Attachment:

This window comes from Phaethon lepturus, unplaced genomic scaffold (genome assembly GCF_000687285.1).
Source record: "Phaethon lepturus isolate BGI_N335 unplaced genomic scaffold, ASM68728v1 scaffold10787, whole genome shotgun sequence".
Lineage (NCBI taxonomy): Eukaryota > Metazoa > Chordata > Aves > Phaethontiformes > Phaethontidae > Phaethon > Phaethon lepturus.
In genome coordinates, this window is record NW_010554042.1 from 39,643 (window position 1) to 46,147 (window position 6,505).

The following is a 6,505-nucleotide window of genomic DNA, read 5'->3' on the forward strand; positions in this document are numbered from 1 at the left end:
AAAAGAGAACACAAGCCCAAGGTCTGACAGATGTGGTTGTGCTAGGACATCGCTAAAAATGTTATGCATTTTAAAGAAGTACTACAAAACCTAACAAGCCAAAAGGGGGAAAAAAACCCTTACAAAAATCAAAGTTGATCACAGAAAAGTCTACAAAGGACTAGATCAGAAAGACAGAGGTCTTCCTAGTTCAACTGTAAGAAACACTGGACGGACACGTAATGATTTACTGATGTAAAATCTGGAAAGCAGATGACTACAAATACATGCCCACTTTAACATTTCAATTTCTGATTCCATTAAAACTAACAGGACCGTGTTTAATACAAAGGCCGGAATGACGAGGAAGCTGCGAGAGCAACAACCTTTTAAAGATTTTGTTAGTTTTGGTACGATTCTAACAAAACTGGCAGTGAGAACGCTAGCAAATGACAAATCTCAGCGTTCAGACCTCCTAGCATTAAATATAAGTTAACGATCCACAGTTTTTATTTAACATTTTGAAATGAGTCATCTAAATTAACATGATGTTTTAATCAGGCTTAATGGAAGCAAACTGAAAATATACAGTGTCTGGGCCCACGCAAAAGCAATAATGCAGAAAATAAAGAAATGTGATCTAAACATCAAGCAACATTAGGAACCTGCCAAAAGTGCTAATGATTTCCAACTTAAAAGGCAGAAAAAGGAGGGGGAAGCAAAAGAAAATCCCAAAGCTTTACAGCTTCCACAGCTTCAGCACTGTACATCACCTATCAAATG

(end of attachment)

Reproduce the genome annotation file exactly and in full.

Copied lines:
This window comes from Phaethon lepturus, unplaced genomic scaffold (genome assembly GCF_000687285.1).
Source record: "Phaethon lepturus isolate BGI_N335 unplaced genomic scaffold, ASM68728v1 scaffold10787, whole genome shotgun sequence".
Lineage (NCBI taxonomy): Eukaryota > Metazoa > Chordata > Aves > Phaethontiformes > Phaethontidae > Phaethon > Phaethon lepturus.
In genome coordinates, this window is record NW_010554042.1 from 39,643 (window position 1) to 46,147 (window position 6,505).

The following is a 6,505-nucleotide window of genomic DNA, read 5'->3' on the forward strand; positions in this document are numbered from 1 at the left end:
AAAAGAGAACACAAGCCCAAGGTCTGACAGATGTGGTTGTGCTAGGACATCGCTAAAAATGTTATGCATTTTAAAGAAGTACTACAAAACCTAACAAGCCAAAAGGGGGAAAAAAACCCTTACAAAAATCAAAGTTGATCACAGAAAAGTCTACAAAGGACTAGATCAGAAAGACAGAGGTCTTCCTAGTTCAACTGTAAGAAACACTGGACGGACACGTAATGATTTACTGATGTAAAATCTGGAAAGCAGATGACTACAAATACATGCCCACTTTAACATTTCAATTTCTGATTCCATTAAAACTAACAGGACCGTGTTTAATACAAAGGCCGGAATGACGAGGAAGCTGCGAGAGCAACAACCTTTTAAAGATTTTGTTAGTTTTGGTACGATTCTAACAAAACTGGCAGTGAGAACGCTAGCAAATGACAAATCTCAGCGTTCAGACCTCCTAGCATTAAATATAAGTTAACGATCCACAGTTTTTATTTAACATTTTGAAATGAGTCATCTAAATTAACATGATGTTTTAATCAGGCTTAATGGAAGCAAACTGAAAATATACAGTGTCTGGGCCCACGCAAAAGCAATAATGCAGAAAATAAAGAAATGTGATCTAAACATCAAGCAACATTAGGAACCTGCCAAAAGTGCTAATGATTTCCAACTTAAAAGGCAGAAAAAGGAGGGGGAAGCAAAAGAAAATCCCAAAGCTTTACAGCTTCCACAGCTTCAGCACTGTACATCACCTATCAAATG